Microsoft security software detects and removes this threat.

This family of trojans install browser addons that claim to protect you from other addons. These addons can make changes to your home page and also install Win32/Sefnit.

These trojans are commonly installed by Win32/Brantall.

Find out ways that malware can get on your PC

What to do now

Use the following free Microsoft software to detect and remove this threat:

You should also run a full scan. A full scan might find other, hidden malware.

Get more help

You can also visit our advanced troubleshooting page or search the Microsoft virus and malware community for more help.

If you’re using Windows XP, see our Windows XP end of support page.

Threat behavior


Win32/Rotbrow might be installed on your PC by other software. For example, we have seen Rotbrow installed alongside the clean program Babylon Toolbar by a variant of Win32/Brantall.

Win32/Rotbrow installs itself in a folder under <commonappdata>, for example:

The family consists of multiple components, whose file names vary from one version to another. We have seen variants use the following file names for the main component:

  • BitGuard.exe
  • BrowserProtect.exe
  • BitGuard.dll
  • BrowserProtect.dll
  • bProtect.exe
  • Protector.dll
  • BrowseMngr.dll
  • BrowserDefender.dll

It might install itself as a Firefox extension with one of the following names:

  • "bProtector", bprotector.xpi
  • "Browser Manager", Babylonmngr.xpi

In Chrome, it might use these names:

  • "BrowserProtect", BrowserProtect.crx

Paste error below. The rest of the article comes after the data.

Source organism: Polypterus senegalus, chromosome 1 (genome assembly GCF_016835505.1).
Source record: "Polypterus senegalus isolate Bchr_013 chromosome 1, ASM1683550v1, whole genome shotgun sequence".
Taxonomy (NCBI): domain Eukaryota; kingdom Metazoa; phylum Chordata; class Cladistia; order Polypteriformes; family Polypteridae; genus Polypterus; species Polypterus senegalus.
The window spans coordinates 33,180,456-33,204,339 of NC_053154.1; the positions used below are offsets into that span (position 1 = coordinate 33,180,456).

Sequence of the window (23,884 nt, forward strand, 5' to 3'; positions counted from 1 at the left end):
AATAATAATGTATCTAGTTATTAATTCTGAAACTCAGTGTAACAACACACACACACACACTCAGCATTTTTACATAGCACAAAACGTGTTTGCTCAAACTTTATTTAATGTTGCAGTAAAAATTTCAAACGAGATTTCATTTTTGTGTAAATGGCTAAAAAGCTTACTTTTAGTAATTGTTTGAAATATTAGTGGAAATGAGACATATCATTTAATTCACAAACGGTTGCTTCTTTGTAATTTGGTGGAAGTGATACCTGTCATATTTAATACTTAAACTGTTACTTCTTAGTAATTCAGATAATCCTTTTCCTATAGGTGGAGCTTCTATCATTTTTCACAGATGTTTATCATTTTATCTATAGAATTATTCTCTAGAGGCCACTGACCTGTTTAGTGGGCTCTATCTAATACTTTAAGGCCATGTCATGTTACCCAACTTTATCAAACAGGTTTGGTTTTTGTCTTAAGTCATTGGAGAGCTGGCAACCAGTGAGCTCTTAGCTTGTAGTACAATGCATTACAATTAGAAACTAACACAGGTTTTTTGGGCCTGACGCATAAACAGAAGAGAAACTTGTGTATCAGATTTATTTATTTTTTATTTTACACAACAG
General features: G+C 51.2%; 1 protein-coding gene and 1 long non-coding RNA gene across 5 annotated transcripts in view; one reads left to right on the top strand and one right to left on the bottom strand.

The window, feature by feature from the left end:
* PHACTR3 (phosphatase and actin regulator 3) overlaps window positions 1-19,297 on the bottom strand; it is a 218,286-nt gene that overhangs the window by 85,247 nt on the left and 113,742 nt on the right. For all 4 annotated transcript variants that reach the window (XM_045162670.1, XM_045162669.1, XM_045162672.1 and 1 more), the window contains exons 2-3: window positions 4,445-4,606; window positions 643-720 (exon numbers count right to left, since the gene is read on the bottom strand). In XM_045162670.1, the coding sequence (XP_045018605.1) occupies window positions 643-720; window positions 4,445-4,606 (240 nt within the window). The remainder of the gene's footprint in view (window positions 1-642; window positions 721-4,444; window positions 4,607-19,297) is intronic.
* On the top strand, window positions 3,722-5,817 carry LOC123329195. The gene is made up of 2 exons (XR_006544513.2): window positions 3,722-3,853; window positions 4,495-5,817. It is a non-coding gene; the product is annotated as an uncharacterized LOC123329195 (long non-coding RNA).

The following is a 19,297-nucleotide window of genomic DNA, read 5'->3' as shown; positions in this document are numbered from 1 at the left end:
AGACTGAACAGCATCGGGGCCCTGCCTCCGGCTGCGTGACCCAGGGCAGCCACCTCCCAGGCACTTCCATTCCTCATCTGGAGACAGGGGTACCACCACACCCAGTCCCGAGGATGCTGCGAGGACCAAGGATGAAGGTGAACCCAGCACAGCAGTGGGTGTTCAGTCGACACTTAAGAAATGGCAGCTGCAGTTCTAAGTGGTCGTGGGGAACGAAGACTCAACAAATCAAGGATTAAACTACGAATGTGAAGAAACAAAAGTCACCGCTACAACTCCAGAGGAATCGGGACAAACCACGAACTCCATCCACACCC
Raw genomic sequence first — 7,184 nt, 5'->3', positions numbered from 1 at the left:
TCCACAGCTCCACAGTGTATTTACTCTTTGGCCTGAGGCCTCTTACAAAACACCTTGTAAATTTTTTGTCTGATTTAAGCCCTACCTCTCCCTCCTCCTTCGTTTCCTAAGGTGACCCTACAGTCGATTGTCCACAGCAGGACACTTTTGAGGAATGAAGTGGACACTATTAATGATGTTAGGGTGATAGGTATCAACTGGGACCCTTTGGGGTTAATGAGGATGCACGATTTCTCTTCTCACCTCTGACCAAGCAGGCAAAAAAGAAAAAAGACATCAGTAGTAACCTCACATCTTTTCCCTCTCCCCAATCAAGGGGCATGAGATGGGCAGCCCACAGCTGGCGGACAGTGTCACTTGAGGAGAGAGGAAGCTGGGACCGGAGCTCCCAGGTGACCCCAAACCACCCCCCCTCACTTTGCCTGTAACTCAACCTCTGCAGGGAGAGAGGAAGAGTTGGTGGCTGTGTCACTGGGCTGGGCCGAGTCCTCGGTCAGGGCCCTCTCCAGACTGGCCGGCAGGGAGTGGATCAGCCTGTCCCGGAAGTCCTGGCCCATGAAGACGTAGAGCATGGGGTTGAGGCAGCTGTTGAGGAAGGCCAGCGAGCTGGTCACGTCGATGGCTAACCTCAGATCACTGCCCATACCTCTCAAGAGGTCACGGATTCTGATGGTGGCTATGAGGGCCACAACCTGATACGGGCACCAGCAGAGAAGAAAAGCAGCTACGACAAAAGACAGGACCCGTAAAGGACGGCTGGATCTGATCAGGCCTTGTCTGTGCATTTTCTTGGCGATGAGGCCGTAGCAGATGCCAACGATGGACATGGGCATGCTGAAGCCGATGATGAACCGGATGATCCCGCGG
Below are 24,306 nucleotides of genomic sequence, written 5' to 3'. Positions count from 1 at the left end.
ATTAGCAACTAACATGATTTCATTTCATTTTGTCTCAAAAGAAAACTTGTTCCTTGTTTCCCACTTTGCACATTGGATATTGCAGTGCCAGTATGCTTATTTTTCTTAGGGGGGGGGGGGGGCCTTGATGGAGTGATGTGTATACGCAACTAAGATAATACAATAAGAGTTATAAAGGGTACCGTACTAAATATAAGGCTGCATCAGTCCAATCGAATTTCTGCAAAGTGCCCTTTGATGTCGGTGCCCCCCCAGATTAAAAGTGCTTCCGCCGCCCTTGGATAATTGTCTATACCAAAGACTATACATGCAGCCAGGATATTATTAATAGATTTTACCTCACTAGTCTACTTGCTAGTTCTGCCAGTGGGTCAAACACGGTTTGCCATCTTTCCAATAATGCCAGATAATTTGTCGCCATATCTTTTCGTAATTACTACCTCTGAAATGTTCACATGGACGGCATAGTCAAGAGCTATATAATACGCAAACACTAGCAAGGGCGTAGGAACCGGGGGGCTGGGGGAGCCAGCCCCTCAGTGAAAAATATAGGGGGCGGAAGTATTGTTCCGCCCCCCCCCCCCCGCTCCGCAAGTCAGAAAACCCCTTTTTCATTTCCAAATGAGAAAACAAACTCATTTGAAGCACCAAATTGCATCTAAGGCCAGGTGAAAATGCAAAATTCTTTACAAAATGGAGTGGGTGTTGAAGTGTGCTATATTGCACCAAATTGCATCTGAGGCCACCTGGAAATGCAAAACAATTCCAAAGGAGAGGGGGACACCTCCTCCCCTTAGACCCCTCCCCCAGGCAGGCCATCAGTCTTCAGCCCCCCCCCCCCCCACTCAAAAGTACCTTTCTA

• “BrowserProtect”, mngr.crx
  • “Settings Protector”, browsemngr.crx
  • “Settings Protector”, spext.crx

In Internet Explorer, it might use this name:

  • "ProtectorBHO Class", kerberos_bho.dll

You might see it in the Manage Add-ons window in Internet Explorer:

It installs itself as a service so that it runs each time you start your PC.

It might use the service name bProtector with the description "Your browser protector service".

It might also create a scheduled task that runs once every minute to start this service if it has stopped.


Installs other files, including malware

Many instances of the main Win32/Rotbrow executable contain another executable in an encrypted resource, which they decrypt to the %TEMP% folder, for example %TEMP%\setup_fsu_cid.exe.

The trojan then runs setup_fsu_cid.exe, which is an installer for a program called FileScout.

In many cases, this installer also contains Win32/Sefnit, which it installs silently alongside FileScout.

Additional information

Win32/Rotbrow hooks a number of APIs to:

  • Prevent itself from being stopped or removed
  • Prevent the "MindSpark Toolbar Platform IE Search Box Protector" from hooking functions in the current process
  • Prevent OLE objects matching to a product named "SweetPacks" from being loaded
  • Monitor registry and file system changes to prevent certain registry keys and files from being modified
  • Trigger the JavaScript engine hooking behavior described below

Hooks JavaScript library loading events

It hooks library loading events to trigger the JavaScript-hooking engine by hooking the following exports of mozjs.dll:

  • "?Compile@JS@@YAPAUJSScript@@PAUJSContext@@V?$Handle@PAUJSObject@@"
  • "?JS_DecodeScript@@YAPAUJSScript@@PAUJSContext@@PBXIPAUJSPrincipal"

It does several JavaScript replacements that specifically disable the following programs:

  • Funmoods
  • AVG Safeguard Toolbar

Your browser startup homepage is modified to refer to a different variable by replacing browser.startup.homepage with browser.startup.homepage.CT.

JavaScript replacements also take over the new tab page in Firefox.

Blacklists URLs

The trojan also supports the blacklisting and whitelisting of URLs and domains based on a remote configuration.

Analysis by Hamish O'Dea


Alerts from your security software may be the only symptom.


Alert level: Severe
This entry was first published on: Oct 25, 2013
This entry was updated on: Aug 22, 2014

This threat is also detected as:
No known aliases